Thousands take to the streets of Barcelona to protest at jailing of separatist leaders
Catalonia refused on Tuesday to bow to the Spanish government's demand that it renounce a symbolic declaration of independence, setting it on a political collision course with Madrid later this week.
Madrid has threatened to put Catalonia, which accounts for a fifth of Spain's economy, under direct central rule if its regional government does not abandon independence by Thursday.
But Catalonia's government rejected Prime Minister Mariano Rajoy's deadline.
"Giving in forms no part of this government's scenarios," Catalan government spokesman Jordi Turull said. "On Thursday, we won't give anything different than what we gave on Monday."
Spain's biggest political crisis in decades worsened on Monday night when Madrid's High Court jailed the heads of Catalonia's two main separatist groups pending an investigation for alleged sedition.
The Catalan government accused Madrid of taking "political prisoners" and tens of thousands of protesters gathered along Barcelona's Diagonal Avenue to call for their release.
People held up lighted candles, whistled and shouted "freedom" and "out with the occupying forces".
"There should not be political prisoners in a democratic country in the 21st century. This country is not democratic. I'm here to support democracy," said Alicia Cabreriza, a 26-year-old computer programmer from Barcelona.
Catalan leader Carles Puigdemont, in a tweet following the detentions, said: "Sadly, we have political prisoners again."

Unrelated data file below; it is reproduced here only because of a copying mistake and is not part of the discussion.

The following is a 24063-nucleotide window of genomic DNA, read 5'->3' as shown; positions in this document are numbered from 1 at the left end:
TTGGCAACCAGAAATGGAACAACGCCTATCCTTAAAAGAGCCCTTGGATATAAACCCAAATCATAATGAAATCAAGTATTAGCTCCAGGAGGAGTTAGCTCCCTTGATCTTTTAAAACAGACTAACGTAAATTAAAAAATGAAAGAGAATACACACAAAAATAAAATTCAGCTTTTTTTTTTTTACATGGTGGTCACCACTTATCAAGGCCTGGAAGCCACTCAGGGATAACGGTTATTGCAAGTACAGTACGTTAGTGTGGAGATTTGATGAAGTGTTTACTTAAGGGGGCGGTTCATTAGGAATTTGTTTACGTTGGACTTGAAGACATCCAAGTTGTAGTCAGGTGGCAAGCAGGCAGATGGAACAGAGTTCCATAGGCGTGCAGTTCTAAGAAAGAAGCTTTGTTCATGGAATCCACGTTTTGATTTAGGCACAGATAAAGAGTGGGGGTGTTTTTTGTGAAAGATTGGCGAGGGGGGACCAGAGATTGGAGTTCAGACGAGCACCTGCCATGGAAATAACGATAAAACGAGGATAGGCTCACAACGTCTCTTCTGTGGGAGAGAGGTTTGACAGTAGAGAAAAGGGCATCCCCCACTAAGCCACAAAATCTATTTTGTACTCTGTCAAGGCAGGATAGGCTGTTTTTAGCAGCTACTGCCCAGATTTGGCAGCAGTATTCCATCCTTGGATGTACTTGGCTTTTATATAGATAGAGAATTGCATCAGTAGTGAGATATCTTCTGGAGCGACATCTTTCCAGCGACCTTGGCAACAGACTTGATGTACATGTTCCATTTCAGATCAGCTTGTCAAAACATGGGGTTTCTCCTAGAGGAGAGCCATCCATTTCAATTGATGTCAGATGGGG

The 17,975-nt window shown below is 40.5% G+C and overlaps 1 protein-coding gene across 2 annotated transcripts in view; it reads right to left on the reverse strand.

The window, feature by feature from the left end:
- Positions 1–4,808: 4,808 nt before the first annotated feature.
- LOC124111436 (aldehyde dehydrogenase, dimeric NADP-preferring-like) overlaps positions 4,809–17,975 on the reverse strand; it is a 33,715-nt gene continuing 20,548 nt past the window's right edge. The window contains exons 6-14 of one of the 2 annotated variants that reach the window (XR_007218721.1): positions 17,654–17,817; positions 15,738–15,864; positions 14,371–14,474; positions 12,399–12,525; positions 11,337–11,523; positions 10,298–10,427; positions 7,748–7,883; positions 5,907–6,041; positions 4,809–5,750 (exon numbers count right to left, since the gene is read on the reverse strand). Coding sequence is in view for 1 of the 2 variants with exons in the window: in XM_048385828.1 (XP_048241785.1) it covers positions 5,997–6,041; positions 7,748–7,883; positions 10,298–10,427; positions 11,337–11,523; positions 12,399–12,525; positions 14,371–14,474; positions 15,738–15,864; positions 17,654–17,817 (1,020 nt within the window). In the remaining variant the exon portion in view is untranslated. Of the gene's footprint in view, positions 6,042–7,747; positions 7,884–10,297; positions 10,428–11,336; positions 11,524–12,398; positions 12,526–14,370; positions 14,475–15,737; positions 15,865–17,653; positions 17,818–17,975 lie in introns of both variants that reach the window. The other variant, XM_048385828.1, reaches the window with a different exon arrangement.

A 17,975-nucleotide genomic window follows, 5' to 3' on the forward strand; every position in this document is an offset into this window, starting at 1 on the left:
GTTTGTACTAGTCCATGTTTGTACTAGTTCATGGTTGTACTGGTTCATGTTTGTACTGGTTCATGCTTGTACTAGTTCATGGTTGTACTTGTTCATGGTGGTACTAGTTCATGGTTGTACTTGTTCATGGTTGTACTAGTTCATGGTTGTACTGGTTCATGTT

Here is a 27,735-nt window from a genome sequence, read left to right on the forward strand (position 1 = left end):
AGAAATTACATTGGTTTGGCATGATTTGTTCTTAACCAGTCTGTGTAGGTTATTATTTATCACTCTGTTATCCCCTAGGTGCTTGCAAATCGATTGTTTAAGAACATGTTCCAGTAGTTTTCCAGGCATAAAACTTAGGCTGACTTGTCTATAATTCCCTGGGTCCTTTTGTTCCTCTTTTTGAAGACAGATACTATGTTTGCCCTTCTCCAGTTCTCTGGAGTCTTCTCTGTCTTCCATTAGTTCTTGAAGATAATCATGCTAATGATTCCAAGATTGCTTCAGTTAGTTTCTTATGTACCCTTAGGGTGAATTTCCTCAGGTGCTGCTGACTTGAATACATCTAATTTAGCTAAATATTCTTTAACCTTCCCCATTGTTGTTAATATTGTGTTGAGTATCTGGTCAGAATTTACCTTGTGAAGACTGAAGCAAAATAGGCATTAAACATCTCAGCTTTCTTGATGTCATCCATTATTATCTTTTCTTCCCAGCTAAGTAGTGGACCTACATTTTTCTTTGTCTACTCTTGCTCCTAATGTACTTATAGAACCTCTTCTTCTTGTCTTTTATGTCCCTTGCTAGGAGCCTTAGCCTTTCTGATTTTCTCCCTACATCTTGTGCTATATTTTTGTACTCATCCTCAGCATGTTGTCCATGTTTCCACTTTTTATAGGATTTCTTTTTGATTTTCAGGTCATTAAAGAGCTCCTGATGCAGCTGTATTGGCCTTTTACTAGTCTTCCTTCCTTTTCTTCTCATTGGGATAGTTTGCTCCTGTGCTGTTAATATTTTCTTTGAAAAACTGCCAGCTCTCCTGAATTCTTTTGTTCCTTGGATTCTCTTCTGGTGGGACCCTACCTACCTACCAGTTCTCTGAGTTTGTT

The phrase was an allusion to the military dictatorship under Francisco Franco, when Catalan culture and language were systematically suppressed. It carries an emotional resonance given fascism is still a living memory for many Spaniards.
Justice Minister Rafael Catala hit back, saying the jailing of the leaders of the separatist groups, the Catalan National Assembly and Omnium, was a judicial, not a political, decision.
"We can talk of politicians in prison but not political prisoners," he said. "These are not political prisoners because yesterday's prison ruling was due to a (suspected) crime."
The crisis has deepened divisions at the heart of Spain's young democracy, underlining the complex sense of nationhood in the euro zone's fourth largest economy.
In Madrid, unionists drape their homes in the national flag, while Barcelona apartment buildings are festooned with Catalan flags. Street protests of hundreds of thousands of people have been held on both sides of the divide, including in Catalonia.
"They've crossed a line," said Eulalia López, a 54-year-old office worker in Barcelona.
She said she and her colleagues would come out onto the streets if Madrid went ahead and took control of the region.